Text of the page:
Nordkalotten map At the end of the 19th century (and the growing tension between Norway and Sweden) Russia was again perceived as a serious threat to Sweden. And the Finnish nationalism had led the Swedish government to fear the Tornedalians to be more sympathetic to Russia than to Sweden.

Contemporary race-biological arguments, security interests and a wish to support the very poor municipalities led to a policy of extra state subsidies from 1888 for school buildings and teachers in the Finnish areas of Norrbotten if, but only if, the educational language was Swedish. Year 1920 no schools taught in Finnish any more. But the area where Finnish was the dominating language was considerably bigger than 100 years before. (On the other hand: The Finnish areas in the south, on the border between Dalarna, Värmland and Norway, had practically disappeared.)

The situation in Sweden was hence very different from Finland, where the minority was much bigger and where the state administration initially used only the minority language. Ragnar Lassinantti (1915-85 and born at Pello on the border to Finland) was the first person of the Finnish native minority to become prominent in the Swedish society. As a county governor of Norrbotten 1966-81 he was an eager advocate of improvements for the Finnish language in Sweden, and for Nordic cooperation - particularly at the Nordkalotten.

In sports, however, the small population from the Tornedalen area has again and again produced Swedish champions and World champions, such as the wrestler Thomas Johansson and the ice hockey playing brothers Stig and Börje Salming.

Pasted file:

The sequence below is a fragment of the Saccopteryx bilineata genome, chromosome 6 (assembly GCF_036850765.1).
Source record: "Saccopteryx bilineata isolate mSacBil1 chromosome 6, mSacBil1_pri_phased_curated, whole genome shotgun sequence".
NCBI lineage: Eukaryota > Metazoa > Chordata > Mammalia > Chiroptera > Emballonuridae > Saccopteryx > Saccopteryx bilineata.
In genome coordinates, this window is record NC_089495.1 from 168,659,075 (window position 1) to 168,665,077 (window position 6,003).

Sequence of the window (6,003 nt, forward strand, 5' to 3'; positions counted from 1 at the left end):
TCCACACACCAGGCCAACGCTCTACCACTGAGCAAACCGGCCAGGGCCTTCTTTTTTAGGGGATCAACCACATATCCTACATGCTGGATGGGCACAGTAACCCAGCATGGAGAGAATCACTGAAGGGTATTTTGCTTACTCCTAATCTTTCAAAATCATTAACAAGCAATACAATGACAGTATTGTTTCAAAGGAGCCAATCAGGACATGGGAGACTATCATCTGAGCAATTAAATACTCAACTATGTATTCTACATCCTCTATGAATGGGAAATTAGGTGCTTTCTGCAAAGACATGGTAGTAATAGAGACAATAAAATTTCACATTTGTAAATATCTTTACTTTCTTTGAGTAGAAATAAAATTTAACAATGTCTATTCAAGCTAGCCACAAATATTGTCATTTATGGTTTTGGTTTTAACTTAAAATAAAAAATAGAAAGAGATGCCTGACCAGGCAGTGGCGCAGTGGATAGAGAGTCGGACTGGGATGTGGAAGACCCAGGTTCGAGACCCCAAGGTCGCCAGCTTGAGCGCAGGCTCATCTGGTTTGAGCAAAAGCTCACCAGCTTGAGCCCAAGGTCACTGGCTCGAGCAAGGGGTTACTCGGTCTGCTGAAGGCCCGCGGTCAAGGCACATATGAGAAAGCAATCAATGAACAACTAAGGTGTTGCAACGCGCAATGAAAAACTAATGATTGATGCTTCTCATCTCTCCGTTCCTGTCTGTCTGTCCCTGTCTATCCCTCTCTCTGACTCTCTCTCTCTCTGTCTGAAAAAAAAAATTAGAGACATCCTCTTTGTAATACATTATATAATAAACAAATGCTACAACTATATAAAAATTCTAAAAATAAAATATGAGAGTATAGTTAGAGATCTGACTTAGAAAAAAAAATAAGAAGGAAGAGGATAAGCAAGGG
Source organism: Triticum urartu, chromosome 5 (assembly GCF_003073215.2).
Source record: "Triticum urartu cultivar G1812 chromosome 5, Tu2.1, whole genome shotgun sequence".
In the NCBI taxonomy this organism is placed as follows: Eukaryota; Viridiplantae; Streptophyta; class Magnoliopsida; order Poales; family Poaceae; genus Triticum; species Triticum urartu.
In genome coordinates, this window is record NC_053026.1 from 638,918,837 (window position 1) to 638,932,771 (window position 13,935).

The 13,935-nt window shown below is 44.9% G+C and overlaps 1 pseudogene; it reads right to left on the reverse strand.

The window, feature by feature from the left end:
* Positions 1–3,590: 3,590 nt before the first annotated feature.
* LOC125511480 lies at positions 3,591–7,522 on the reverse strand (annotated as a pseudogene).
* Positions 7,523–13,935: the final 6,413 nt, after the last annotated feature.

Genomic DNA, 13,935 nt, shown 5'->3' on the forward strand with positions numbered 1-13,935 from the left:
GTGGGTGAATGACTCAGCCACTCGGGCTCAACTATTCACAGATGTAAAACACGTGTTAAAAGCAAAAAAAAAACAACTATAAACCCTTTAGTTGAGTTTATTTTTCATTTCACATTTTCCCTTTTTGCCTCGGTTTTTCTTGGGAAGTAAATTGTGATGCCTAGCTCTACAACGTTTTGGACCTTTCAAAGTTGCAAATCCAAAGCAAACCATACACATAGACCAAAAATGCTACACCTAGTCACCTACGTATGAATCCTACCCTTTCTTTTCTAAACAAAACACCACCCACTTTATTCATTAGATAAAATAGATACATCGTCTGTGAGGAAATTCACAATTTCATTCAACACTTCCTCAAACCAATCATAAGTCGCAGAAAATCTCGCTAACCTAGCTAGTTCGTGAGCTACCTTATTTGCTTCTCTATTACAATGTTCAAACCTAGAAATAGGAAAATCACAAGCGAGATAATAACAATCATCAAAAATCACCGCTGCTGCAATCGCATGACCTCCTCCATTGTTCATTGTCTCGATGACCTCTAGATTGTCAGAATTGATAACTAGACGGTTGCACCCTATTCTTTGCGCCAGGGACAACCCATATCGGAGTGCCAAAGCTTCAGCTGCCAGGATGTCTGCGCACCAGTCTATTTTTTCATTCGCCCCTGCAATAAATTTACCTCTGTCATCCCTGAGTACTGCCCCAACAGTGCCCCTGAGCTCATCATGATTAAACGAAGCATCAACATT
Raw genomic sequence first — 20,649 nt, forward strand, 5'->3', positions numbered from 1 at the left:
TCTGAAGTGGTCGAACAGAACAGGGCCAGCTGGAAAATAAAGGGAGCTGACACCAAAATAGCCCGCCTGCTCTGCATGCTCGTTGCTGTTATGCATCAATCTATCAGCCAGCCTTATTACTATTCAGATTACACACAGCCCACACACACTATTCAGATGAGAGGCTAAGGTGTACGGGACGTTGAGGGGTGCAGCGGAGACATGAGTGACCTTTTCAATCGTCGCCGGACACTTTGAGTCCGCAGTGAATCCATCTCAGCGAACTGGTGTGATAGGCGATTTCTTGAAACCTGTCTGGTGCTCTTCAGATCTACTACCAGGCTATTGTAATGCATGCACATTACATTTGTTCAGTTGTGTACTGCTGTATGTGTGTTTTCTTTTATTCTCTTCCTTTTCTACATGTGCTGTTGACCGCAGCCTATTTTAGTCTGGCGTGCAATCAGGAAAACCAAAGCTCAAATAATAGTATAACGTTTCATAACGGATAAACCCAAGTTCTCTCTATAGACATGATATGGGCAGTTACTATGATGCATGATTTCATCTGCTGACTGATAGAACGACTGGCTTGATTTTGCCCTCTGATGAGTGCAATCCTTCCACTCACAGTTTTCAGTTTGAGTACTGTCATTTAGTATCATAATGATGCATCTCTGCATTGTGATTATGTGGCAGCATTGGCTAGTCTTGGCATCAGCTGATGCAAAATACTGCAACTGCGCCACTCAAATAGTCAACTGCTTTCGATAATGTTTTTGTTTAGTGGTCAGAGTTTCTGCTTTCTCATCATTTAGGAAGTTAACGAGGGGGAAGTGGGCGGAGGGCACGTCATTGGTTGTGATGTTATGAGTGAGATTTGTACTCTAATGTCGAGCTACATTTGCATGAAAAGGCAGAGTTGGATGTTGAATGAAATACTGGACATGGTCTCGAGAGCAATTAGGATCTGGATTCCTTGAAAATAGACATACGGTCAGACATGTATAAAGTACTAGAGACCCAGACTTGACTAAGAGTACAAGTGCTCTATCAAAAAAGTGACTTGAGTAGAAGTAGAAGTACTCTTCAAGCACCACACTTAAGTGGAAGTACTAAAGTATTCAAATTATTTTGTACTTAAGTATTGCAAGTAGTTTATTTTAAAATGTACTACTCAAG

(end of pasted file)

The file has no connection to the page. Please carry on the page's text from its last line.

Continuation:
Today a cultural area can be defined as all land along and north of the Torne river. The mining town Kiruna lies at the very border. People born and raised in this area north and east of Kiruna usually identify themselves as "Tornionlaaksolainen" (or in Swedish: Tornedaling) regardless of if they speak Finnish or not. Most do however, and only exceptionally pupils chose not to study Finnish now when it has been allowed. The national parliament decided that Finnish from 1962 should be a study option from grade 7, like French and German, but the local authorities were not too keen. In 1958 the national Swedish school board had declared that the locally decided ban on Finnish conversations on the school yard was annulled. Ten years later the board reminded the local authorities...